For: [Scrapbook] [1865-1885] of Abraham Lincoln memorabilia, portraits, reactions to the assassination / [John R. Bartlett].
Transcription of Mary Lincoln letter to Bartlett, 97 recto A & B
Chicago- Nov 27th- 65 Hon John R. Bartlett: Sir: Your letter, requesting the resolutions and letters of condolence you sent us, has been received. These tributes of respect and affection to the memory of my beloved husband, have come to us, from every quarter of the civilized World, and so far as the resolu- tions are concerned, they are at your service. As to take letters, very many of them, from the most distinguished persons of our own country and of Europe, I regret that it is impossible for me to comply, with that portion, of your request. To many persons, [verso] who have sent us these letters of condolence, it would be con- sidered offensive - otherwise I should like to oblige you. The papers we should send you, are so numerous, that it would be impossible to copy them ourselves. You will be pleased to write and advise, what is best to be done, with them. Awaiting your reply, I remain Very respectfully Mary Lincoln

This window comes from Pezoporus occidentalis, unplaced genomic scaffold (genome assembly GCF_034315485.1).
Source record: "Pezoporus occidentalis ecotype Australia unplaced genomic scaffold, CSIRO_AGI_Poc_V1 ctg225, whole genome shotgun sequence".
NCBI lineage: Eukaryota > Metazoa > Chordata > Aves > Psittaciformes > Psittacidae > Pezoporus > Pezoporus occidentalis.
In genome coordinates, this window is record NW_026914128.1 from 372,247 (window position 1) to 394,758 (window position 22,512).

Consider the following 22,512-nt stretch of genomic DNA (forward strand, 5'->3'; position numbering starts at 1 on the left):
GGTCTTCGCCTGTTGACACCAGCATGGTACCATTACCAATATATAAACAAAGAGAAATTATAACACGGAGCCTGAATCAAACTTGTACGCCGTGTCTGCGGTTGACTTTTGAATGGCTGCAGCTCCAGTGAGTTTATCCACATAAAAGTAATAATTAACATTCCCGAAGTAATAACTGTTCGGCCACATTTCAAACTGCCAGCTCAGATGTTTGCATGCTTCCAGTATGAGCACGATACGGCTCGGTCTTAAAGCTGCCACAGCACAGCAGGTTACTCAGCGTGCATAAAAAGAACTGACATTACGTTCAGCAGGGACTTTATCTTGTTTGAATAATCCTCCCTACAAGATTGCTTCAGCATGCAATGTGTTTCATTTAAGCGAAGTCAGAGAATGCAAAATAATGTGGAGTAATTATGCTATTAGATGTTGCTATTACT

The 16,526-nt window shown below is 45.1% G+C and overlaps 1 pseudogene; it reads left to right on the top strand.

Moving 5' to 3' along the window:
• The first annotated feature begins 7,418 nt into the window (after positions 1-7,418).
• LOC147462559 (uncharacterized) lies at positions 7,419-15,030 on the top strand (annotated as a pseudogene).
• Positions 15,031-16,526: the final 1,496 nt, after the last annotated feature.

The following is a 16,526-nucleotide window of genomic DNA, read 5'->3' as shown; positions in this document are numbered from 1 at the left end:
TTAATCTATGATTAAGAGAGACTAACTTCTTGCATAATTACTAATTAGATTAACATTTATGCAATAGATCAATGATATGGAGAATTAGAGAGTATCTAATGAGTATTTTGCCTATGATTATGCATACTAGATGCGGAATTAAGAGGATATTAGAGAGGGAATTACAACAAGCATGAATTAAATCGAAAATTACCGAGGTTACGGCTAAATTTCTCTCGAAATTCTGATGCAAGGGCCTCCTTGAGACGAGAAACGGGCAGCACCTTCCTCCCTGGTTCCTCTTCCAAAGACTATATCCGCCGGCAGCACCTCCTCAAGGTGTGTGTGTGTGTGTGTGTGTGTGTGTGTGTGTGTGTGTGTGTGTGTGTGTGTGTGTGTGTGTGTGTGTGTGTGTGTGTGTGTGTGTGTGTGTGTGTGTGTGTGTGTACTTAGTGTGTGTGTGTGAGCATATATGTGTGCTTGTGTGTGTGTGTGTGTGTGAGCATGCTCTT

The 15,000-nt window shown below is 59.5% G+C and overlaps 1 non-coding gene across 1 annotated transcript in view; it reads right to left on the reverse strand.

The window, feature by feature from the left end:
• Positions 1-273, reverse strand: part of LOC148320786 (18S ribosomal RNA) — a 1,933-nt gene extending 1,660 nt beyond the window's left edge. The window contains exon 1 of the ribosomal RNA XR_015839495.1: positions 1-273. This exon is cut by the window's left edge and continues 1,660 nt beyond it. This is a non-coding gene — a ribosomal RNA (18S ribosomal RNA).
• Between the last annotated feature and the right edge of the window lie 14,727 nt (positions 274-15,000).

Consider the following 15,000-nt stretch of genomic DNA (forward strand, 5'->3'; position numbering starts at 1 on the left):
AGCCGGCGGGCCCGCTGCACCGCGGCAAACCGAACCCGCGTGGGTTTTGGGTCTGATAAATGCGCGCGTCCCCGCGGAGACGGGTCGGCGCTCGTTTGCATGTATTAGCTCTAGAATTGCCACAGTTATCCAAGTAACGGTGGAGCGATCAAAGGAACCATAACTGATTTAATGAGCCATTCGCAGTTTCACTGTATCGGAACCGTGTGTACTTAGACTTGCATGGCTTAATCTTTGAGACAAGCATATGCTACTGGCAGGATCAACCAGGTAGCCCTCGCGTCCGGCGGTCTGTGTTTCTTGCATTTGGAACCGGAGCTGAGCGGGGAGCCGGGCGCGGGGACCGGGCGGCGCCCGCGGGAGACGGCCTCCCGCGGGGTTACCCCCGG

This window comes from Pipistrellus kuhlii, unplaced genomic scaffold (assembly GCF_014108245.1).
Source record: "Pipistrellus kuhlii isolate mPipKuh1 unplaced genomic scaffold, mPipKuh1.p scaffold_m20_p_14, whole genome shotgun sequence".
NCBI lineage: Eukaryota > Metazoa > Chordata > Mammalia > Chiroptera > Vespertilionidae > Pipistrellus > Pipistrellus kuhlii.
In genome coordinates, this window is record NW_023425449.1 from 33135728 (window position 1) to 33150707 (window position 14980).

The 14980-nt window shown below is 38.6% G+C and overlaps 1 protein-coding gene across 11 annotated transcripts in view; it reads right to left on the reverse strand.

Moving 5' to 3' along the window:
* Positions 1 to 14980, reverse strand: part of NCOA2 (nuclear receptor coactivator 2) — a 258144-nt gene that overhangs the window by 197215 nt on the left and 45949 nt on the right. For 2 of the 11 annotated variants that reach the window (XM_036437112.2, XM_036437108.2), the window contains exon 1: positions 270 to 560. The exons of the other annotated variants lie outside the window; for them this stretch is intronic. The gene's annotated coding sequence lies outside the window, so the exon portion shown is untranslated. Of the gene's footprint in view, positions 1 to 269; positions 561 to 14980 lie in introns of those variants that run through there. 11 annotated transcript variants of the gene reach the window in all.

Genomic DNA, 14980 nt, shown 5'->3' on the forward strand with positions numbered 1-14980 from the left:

John R. Bartlett was an antiquarian and bibliographer. He became a member of the Franklin Society in 1831, which was founded to study the natural sciences. In 1836 Bartlett moved to New York, and in 1850 he retired from business. He was appointed by President Taylor United States commissioner to run the boundary line between the United States and Mexico. While doing this he explored many different places and published many of his findings. He then was elected secretary of state in 1855. For the last 30 years of his life, Bartlett was closely associated with John Carter Brown and from 1865-1882 he published the John Carter Brown Catalogue that is still on of the most indispensable works for early American discovery and history.
"John Russell Bartlett." Dictionary of American Biography Base Set. American Council of Learned Societies, 1928-1936. Reproduced in Biography Resource Center. Farmington Hills, Mich: Thomson Gale. 2006. http://galenet.galegroup.com/servlet/BioRC.
John R. Bartlett had written Mary Lincoln a letter on November 14th, 1865. In his letter, he requested the letters of condolence that she and her family had received after Lincoln's assassination. He desperately wanted to put together a tribute and he wanted to have accurate letters to do so.
Bartlett, John R. "Scrapbook [1865-1885] of Abraham Lincoln memorabilia, portraits, reactions to the assassination." 96 recto A-C. http://digital.lib.lehigh.edu/cdm4/remain_viewer.php?ptr=2614&DMTHUMB=1&CISOPTR=2531.
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